David Bourget (Western Ontario)
David Chalmers (ANU, NYU)
Rafael De Clercq
Jack Alan Reynolds
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Grazer Philosophische Studien 65 (1):95-121 (2002)
I outline reasons for the recent popularity, and lingering suspicion, about 'emergence' by examining three distinct concepts of property emergence, their purposes and associated obligations. In Part 1, I argue 'Strong' emergence is the grail for many emergentists (and physicalists), since it frames what is needed to block the 'Argument from Realization' (AR) which moves from the truth of physicalism to the inefficacy of special science properties. I then distinguish 'Weak' and 'Ontological' emergence, in Part 2, arguing each is a way one may fail to establish the possibility of Strong emergence. But I also show Weak emergence can help the full-blown reductionist and Ontological emergence helps those opposed to physicalism. Lastly, in Part 3, I argue that the Completeness of Physics (CoP) is incompatible with Strong emergence and that rejecting CoP provides hope for the possibility of Strong emergence in a physical world. The result is a notion of Strong emergence offering much to non-reductive physicalism. My final conclusion is that concepts of emergence, when properly understood, have important contributions to make to philosophical debate.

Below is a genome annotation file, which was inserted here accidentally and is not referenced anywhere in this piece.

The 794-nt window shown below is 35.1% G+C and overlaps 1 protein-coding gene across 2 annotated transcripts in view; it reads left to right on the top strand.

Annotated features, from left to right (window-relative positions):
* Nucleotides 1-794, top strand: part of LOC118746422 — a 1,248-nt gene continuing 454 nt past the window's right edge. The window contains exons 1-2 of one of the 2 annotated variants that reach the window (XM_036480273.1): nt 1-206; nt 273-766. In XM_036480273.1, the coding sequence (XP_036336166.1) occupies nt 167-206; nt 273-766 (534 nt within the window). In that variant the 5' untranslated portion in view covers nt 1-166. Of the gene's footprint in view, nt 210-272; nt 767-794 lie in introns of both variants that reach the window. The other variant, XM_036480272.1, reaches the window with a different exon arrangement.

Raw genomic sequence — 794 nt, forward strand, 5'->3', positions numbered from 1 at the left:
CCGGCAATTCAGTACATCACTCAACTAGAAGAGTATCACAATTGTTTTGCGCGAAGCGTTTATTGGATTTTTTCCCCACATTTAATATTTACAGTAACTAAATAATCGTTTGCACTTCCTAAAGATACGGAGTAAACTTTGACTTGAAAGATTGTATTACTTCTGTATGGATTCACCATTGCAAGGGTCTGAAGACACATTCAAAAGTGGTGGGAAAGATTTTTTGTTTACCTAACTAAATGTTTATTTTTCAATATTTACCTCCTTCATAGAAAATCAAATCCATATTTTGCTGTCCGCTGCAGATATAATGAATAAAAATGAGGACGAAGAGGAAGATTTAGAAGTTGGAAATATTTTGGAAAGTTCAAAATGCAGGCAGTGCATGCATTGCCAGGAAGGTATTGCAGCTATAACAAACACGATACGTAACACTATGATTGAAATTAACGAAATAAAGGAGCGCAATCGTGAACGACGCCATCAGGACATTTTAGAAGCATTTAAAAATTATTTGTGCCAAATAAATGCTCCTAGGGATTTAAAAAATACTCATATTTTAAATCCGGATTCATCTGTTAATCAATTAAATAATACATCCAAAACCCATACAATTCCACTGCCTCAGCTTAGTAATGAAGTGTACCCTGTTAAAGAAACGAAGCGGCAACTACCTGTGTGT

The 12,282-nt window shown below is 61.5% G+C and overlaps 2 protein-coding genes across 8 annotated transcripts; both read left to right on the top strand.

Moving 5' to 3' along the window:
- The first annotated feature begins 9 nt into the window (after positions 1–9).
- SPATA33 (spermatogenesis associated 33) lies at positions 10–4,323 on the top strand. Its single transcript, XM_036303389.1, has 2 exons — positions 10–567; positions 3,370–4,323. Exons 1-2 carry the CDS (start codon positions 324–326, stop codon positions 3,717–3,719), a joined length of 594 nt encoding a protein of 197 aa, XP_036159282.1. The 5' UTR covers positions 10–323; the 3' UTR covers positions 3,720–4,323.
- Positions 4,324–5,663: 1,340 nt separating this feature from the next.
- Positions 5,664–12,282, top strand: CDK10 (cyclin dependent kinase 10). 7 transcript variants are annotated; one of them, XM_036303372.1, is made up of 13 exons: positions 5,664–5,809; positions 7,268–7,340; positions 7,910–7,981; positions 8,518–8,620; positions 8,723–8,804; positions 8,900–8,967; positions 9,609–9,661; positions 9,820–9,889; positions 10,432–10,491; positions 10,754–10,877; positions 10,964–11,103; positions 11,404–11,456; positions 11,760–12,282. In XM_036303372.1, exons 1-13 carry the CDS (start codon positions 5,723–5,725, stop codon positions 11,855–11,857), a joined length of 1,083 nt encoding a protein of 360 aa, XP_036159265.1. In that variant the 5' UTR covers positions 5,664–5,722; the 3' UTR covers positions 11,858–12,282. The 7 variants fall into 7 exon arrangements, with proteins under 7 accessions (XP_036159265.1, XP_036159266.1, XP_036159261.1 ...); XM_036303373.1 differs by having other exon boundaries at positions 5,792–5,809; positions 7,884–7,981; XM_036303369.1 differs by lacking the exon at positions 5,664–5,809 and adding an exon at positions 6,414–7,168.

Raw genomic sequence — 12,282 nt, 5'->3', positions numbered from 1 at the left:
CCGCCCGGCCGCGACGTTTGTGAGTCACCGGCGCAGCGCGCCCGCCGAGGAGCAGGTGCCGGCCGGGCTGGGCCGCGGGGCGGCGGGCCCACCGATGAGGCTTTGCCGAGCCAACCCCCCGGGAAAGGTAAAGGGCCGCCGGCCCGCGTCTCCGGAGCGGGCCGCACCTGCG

|Keywords||Causation Emergence Metaphysics Mind Physicalism|
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Citations of this work BETA
Robert C. Bishop (2005). Downward Causation in Fluid Convection. Synthese 160 (2):229 - 248.
Carl Gillett (2010). Moving Beyond the Subset Model of Realization: The Problem of Qualitative Distinctness in the Metaphysics of Science. Synthese 177 (2):165 - 192.
Tjeerd Van De Laar (2006). Dynamical Systems Theory as an Approach to Mental Causation. Journal for General Philosophy of Science / Zeitschrift für Allgemeine Wissenschaftstheorie 37 (2):307 - 332.
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